Education

6:36am

Mon July 7, 2014
NPR Ed

What We Don't Know About Summer School

Originally published on Mon July 7, 2014 8:01 am

While their friends line up for ice cream, some students are stuck in summer school.
Bebeto Matthews AP

It's a warning echoed in countless teen movies — "If you don't pass this class, you'll go to summer school!" Kids for generations have been threatened with the elusive summer school: fail this test, miss this day and kiss your vacation goodbye.

This summer is no exception, with districts around the country pulling students in for all sorts of programs. But surprisingly, it's really hard to get a head count — either nationally or at the district level — of how many kids are going to summer school.

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5:38am

Fri July 4, 2014
NPR Ed

Big Data Comes To College

Originally published on Fri July 4, 2014 11:18 am

The Course Signals dashboard tells professors how their students are doing at a glance.
Information Technology at Purdue

When students at Purdue University are reading their homework assignments, sometimes the assignments are reading them too.

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8:03am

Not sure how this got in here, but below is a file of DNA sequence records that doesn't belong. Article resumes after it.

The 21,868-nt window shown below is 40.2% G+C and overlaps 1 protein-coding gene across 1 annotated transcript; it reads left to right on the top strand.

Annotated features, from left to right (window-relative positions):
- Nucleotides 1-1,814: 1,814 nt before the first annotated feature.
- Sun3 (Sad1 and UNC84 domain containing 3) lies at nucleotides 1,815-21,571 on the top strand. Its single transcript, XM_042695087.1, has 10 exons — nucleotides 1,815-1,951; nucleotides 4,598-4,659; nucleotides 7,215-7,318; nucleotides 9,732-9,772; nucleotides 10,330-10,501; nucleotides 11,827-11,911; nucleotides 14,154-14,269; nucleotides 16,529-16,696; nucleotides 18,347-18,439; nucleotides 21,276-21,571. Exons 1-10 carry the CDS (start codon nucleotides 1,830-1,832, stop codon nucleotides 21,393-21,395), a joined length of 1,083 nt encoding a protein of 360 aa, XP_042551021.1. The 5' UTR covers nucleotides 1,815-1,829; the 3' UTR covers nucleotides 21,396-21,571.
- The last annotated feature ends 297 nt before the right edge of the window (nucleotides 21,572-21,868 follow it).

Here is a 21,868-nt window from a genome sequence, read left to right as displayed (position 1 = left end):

Wed July 2, 2014
NPR Ed

The Return Of The One-Room Schoolhouse

Originally published on Wed July 2, 2014 11:52 am

The West Street Schoolhouse in Southington, Ct., was built around 1760. It was heated with a potbellied wood stove.
National Register of Historic Places

Even if your grandpa didn't walk uphill to school both ways, or have to break the ice on the bucket before fetching a drink with the dipper, you probably have iconic images in your mind of the one-room schoolhouse. It's a storied piece of America's past dating back to the Colonial era.

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5:23am

Tue July 1, 2014
NPR Ed

Asking Kids With Special Needs To Clear The Same Bar

Originally published on Tue July 1, 2014 12:48 pm

Jackson Ellis will soon head to fourth grade. Diagnosed with autism spectrum disorder, he's been receiving publicly funded services since he was 15 months old. Jackson's mother, Rebecca Ellis, a single parent, has made education advocacy her career. She's fighting to make sure her son gets the help he needs at his Mandeville, Louisiana public school. That's always been an uphill battle. But, since the state adopted the Common Core State Standards, Ellis says, it's become even harder.

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3:03pm

Mon June 30, 2014
NPR Ed

A Role Model Pipeline For Young Black Men

Originally published on Mon July 7, 2014 11:20 am

This story is part of the "Men in America" series on All Things Considered.

Fewer than 2 percent of the nation's elementary school teachers are black men. A program at Clemson University in South Carolina is looking to change that.

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